There’s an old joke about the early days of aviation. A pilot took his plane over to Africa and convinced a tribal chief to take a ride. They saw the village, the lake, the paths through the jungle. The pilot kept going on about how marvelous the airplane was. He turned to the chief and said “This airplane – aren’t you amazed at it?” The chief answered “Not really – isn’t this what it’s supposed to do?”.
And so we come to Lollipop, Android 5.1.
I have a Motorola Droid Turbo, which came with Android 4.4.4, named KitKat. Had it since March 21, 2015, and like it very much. Massive battery without massive size, and a wonderful screen. It isn’t perfect, but it’s pretty close.
I like shiny new things, and while I really enjoy the phone, I knew I’d like it better with this new Lollipop software. Simply because it was new and improved. There were false alarms about the software being available back in early June, which was either over-zealous reporting or a troll. Of course, with no official news available, everybody repeated the same story and pointed at each other as proof. June came and went with no update. Motorola had said they would bypass the buggy 5.0 version of Lollipop and jump straight into 5.1, which I appreciate, but no motion.
Last night, July 2nd, the reports of a soak test changed into “it’s here!”. Checking my phone showed yes, it is available. I put the phone on charger while the 20-minute download happened. The final “Are you sure? Phone will be unavailable.” warning and I was off.
When the phone was available again, there wasn’t much different. A few new alerts, minor layout changes, a bit of setup to work through. I use the Nova Launcher (customized to 5 columns and 6 rows, plus the home row), but tried the stock Launcher 3 to see if I liked it. Nope – I’ll stick with what I have. I keep all my main programs on one screen, so there’s no swiping sideways to get to anything else. It’s either on that screen, or I go to the app list.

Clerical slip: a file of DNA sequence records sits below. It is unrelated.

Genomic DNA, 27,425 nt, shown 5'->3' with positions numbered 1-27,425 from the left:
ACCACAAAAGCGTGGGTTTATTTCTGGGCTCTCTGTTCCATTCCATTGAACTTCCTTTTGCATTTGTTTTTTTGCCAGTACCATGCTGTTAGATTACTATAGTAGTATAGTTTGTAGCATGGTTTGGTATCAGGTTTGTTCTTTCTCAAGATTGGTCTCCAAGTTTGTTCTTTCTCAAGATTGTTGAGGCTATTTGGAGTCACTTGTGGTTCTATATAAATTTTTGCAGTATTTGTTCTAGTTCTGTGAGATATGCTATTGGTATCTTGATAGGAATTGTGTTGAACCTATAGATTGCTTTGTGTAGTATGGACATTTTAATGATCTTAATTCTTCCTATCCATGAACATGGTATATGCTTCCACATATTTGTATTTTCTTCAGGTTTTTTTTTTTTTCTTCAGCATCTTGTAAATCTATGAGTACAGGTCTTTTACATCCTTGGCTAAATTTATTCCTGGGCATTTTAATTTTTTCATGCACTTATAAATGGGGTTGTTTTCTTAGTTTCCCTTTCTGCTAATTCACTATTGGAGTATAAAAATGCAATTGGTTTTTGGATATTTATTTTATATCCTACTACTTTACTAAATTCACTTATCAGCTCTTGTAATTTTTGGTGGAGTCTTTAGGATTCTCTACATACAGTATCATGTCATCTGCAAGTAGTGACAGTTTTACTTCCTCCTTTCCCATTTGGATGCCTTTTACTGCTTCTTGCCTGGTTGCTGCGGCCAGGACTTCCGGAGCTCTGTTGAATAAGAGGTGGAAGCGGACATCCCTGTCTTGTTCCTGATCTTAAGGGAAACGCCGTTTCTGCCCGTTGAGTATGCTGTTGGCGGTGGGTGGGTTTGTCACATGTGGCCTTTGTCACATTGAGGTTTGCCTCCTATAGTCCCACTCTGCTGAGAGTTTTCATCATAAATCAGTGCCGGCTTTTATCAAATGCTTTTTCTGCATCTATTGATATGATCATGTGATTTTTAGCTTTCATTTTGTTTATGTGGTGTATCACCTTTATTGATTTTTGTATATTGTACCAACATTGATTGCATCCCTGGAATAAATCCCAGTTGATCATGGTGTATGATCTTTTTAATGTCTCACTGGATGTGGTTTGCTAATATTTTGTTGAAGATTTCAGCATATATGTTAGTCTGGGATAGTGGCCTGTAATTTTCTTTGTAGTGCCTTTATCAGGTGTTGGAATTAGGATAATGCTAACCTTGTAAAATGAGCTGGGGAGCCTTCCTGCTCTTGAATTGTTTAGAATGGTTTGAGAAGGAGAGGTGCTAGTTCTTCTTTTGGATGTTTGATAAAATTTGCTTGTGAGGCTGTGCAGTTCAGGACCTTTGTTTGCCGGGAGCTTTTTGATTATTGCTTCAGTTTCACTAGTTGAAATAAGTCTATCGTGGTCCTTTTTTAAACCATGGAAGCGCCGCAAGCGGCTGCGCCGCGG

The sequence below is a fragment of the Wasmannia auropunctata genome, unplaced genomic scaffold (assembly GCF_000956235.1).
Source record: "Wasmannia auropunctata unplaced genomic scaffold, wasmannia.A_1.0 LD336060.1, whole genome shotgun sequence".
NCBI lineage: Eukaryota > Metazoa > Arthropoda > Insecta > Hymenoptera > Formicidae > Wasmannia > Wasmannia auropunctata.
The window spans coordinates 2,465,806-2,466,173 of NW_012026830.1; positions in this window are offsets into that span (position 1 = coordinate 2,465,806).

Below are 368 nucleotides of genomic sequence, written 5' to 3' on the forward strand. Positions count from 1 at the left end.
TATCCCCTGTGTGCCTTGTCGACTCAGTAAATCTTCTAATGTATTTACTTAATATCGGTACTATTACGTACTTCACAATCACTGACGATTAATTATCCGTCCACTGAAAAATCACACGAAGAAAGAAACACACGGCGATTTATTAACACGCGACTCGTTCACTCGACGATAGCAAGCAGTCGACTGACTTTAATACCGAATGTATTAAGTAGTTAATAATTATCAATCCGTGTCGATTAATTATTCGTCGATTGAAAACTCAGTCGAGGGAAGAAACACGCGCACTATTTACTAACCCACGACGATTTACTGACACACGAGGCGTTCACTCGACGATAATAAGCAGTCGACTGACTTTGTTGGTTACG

Other changes I made: I tried having notifications show up on the lock screen. That also went away fast – I don’t care which wifi network I’m connected to (home, work, or the charity I help at), since I know by my own physical location which I’m connected to. I also use Adaptive Rotation Lock to keep the screen from changing unless I tell it to – and I don’t need a constant alert to tell me it’s running. I’ll notice quick enough on my own if it crashes.
The one curious thing I had to fix was that in the Chrome browser, I couldn’t open a list of my tabs. There is a new setting called “Merge tabs and apps” that I had to turn off, so that I could see a list of my tabs. That lets me close the tab I’m on if I’m done with it, and open a new one if I want to keep the prior one available. Maybe the tabs would have been available in the “prior apps” list (lower right button), but I don’t think that way. If I’m browsing, I’m browsing. If I’m doing something else, I’m using that other app. The browser is not the water in which I swim, even though it’s all Google.
Material Design? It was there. The notification icons look a bit different. No massive change, except that now Settings is one more tap away.
ART is the other big change in Lollipop. Not Andy Warhol, Salvador Dali, and Alexander Calder (not to mention guys like da Vinci, Rembrandt, Monet, and Michelangelo). This is the Android Run Time – the engine behind the applications. The prior one was called Dalvik, and he compiled the applications just-in-time – you ask for it, it gets compiled, and you run it. Saves on having all these messy compiled versions around. But that method is slow – ART pre-compiles the applications so they are ready to run, quick and fast. I don’t notice the change – I had used the steps in the linked article to run ART on my phone before the Droid Turbo, and kept it up on the new phone. I believe it’s better but haven’t done any tests to prove it.
The new flashlight app is supposed to start when you do a tomahawk chop with the phone, but I haven’t gotten that going yet.
Overall, I like the new OS, but find nothing to get too excited about. It does what it’s supposed to do, with very few surprises.